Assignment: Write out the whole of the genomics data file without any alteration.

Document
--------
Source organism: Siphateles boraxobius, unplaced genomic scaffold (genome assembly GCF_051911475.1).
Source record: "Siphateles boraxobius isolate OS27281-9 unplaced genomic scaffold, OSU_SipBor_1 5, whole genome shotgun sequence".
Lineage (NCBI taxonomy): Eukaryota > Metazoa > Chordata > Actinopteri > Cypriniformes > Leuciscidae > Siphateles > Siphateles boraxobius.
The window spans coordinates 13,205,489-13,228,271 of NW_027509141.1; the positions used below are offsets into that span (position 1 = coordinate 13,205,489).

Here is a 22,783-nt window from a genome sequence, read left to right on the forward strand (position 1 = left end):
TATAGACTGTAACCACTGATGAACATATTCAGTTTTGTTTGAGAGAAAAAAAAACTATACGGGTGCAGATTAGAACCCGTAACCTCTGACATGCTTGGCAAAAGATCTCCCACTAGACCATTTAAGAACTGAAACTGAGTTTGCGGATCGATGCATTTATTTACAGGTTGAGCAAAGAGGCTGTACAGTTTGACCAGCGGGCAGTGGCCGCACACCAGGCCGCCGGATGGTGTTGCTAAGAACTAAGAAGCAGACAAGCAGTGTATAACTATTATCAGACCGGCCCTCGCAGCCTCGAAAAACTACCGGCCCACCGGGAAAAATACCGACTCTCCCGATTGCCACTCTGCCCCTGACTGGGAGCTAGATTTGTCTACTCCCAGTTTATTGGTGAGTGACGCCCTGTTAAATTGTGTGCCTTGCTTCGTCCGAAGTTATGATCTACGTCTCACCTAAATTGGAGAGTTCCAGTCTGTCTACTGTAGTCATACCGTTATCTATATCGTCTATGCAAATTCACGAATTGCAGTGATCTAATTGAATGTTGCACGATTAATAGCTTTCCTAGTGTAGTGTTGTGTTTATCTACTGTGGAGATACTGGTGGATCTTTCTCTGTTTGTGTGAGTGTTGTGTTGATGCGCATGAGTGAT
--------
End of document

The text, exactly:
Source organism: Siphateles boraxobius, unplaced genomic scaffold (genome assembly GCF_051911475.1).
Source record: "Siphateles boraxobius isolate OS27281-9 unplaced genomic scaffold, OSU_SipBor_1 5, whole genome shotgun sequence".
Lineage (NCBI taxonomy): Eukaryota > Metazoa > Chordata > Actinopteri > Cypriniformes > Leuciscidae > Siphateles > Siphateles boraxobius.
The window spans coordinates 13,205,489-13,228,271 of NW_027509141.1; the positions used below are offsets into that span (position 1 = coordinate 13,205,489).

Here is a 22,783-nt window from a genome sequence, read left to right on the forward strand (position 1 = left end):
TATAGACTGTAACCACTGATGAACATATTCAGTTTTGTTTGAGAGAAAAAAAAACTATACGGGTGCAGATTAGAACCCGTAACCTCTGACATGCTTGGCAAAAGATCTCCCACTAGACCATTTAAGAACTGAAACTGAGTTTGCGGATCGATGCATTTATTTACAGGTTGAGCAAAGAGGCTGTACAGTTTGACCAGCGGGCAGTGGCCGCACACCAGGCCGCCGGATGGTGTTGCTAAGAACTAAGAAGCAGACAAGCAGTGTATAACTATTATCAGACCGGCCCTCGCAGCCTCGAAAAACTACCGGCCCACCGGGAAAAATACCGACTCTCCCGATTGCCACTCTGCCCCTGACTGGGAGCTAGATTTGTCTACTCCCAGTTTATTGGTGAGTGACGCCCTGTTAAATTGTGTGCCTTGCTTCGTCCGAAGTTATGATCTACGTCTCACCTAAATTGGAGAGTTCCAGTCTGTCTACTGTAGTCATACCGTTATCTATATCGTCTATGCAAATTCACGAATTGCAGTGATCTAATTGAATGTTGCACGATTAATAGCTTTCCTAGTGTAGTGTTGTGTTTATCTACTGTGGAGATACTGGTGGATCTTTCTCTGTTTGTGTGAGTGTTGTGTTGATGCGCATGAGTGAT